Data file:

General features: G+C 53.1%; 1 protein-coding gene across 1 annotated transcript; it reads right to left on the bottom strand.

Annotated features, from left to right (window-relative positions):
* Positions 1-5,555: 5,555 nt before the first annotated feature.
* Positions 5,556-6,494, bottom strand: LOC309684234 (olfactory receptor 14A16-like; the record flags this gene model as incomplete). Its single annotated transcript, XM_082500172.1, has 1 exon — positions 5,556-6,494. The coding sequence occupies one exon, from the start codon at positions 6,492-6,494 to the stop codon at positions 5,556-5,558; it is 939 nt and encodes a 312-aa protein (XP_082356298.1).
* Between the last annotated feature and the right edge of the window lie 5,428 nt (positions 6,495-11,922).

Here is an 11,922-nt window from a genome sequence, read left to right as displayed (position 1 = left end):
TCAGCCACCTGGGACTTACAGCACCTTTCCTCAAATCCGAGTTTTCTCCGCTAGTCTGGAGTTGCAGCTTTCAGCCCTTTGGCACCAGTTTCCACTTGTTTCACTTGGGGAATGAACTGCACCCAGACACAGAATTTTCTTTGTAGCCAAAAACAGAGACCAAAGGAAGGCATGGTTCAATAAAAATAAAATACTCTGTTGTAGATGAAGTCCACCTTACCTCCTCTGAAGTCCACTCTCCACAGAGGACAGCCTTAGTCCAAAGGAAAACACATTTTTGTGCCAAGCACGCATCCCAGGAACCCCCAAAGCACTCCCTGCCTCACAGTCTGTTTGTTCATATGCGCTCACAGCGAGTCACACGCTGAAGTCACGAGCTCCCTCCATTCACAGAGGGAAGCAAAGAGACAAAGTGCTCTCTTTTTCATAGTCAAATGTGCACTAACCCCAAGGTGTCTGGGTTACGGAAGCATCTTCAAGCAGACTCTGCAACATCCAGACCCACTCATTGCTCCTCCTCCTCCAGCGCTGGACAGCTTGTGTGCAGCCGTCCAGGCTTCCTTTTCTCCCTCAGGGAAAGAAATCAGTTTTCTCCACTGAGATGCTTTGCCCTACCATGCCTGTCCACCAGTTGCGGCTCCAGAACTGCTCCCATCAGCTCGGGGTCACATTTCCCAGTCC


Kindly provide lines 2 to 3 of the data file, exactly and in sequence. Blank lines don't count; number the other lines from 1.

Annotated features, from left to right (window-relative positions):
* Positions 1-5,555: 5,555 nt before the first annotated feature.